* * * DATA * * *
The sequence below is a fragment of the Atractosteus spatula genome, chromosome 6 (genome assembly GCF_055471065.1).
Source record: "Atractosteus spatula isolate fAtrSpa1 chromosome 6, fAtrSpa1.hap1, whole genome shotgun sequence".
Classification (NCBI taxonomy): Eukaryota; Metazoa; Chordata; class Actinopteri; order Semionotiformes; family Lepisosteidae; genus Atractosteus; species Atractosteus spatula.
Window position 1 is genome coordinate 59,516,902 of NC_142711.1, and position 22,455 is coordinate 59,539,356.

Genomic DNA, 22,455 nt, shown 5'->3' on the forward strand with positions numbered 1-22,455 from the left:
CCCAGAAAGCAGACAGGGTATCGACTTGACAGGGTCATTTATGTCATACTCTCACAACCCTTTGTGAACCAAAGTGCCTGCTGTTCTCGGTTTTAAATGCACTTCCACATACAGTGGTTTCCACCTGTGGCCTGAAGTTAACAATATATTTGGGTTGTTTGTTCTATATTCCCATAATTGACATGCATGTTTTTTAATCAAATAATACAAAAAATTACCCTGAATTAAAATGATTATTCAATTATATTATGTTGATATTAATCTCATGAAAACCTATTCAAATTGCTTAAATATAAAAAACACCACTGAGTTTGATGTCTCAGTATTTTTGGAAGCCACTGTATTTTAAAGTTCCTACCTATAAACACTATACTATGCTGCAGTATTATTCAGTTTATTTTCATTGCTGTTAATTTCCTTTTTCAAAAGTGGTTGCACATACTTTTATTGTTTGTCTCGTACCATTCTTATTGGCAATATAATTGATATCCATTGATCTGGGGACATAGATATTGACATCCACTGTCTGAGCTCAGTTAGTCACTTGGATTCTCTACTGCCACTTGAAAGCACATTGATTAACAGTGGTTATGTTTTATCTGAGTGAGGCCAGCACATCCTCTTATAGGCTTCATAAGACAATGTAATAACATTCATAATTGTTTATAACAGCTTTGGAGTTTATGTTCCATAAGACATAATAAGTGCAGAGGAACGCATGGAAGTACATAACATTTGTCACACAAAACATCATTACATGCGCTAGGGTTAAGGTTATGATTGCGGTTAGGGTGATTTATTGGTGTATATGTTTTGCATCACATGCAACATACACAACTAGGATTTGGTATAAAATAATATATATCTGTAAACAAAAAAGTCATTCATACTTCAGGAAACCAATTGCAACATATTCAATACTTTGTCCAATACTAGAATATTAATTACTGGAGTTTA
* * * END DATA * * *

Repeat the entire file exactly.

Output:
The sequence below is a fragment of the Atractosteus spatula genome, chromosome 6 (genome assembly GCF_055471065.1).
Source record: "Atractosteus spatula isolate fAtrSpa1 chromosome 6, fAtrSpa1.hap1, whole genome shotgun sequence".
Classification (NCBI taxonomy): Eukaryota; Metazoa; Chordata; class Actinopteri; order Semionotiformes; family Lepisosteidae; genus Atractosteus; species Atractosteus spatula.
Window position 1 is genome coordinate 59,516,902 of NC_142711.1, and position 22,455 is coordinate 59,539,356.

Genomic DNA, 22,455 nt, shown 5'->3' on the forward strand with positions numbered 1-22,455 from the left:
CCCAGAAAGCAGACAGGGTATCGACTTGACAGGGTCATTTATGTCATACTCTCACAACCCTTTGTGAACCAAAGTGCCTGCTGTTCTCGGTTTTAAATGCACTTCCACATACAGTGGTTTCCACCTGTGGCCTGAAGTTAACAATATATTTGGGTTGTTTGTTCTATATTCCCATAATTGACATGCATGTTTTTTAATCAAATAATACAAAAAATTACCCTGAATTAAAATGATTATTCAATTATATTATGTTGATATTAATCTCATGAAAACCTATTCAAATTGCTTAAATATAAAAAACACCACTGAGTTTGATGTCTCAGTATTTTTGGAAGCCACTGTATTTTAAAGTTCCTACCTATAAACACTATACTATGCTGCAGTATTATTCAGTTTATTTTCATTGCTGTTAATTTCCTTTTTCAAAAGTGGTTGCACATACTTTTATTGTTTGTCTCGTACCATTCTTATTGGCAATATAATTGATATCCATTGATCTGGGGACATAGATATTGACATCCACTGTCTGAGCTCAGTTAGTCACTTGGATTCTCTACTGCCACTTGAAAGCACATTGATTAACAGTGGTTATGTTTTATCTGAGTGAGGCCAGCACATCCTCTTATAGGCTTCATAAGACAATGTAATAACATTCATAATTGTTTATAACAGCTTTGGAGTTTATGTTCCATAAGACATAATAAGTGCAGAGGAACGCATGGAAGTACATAACATTTGTCACACAAAACATCATTACATGCGCTAGGGTTAAGGTTATGATTGCGGTTAGGGTGATTTATTGGTGTATATGTTTTGCATCACATGCAACATACACAACTAGGATTTGGTATAAAATAATATATATCTGTAAACAAAAAAGTCATTCATACTTCAGGAAACCAATTGCAACATATTCAATACTTTGTCCAATACTAGAATATTAATTACTGGAGTTTA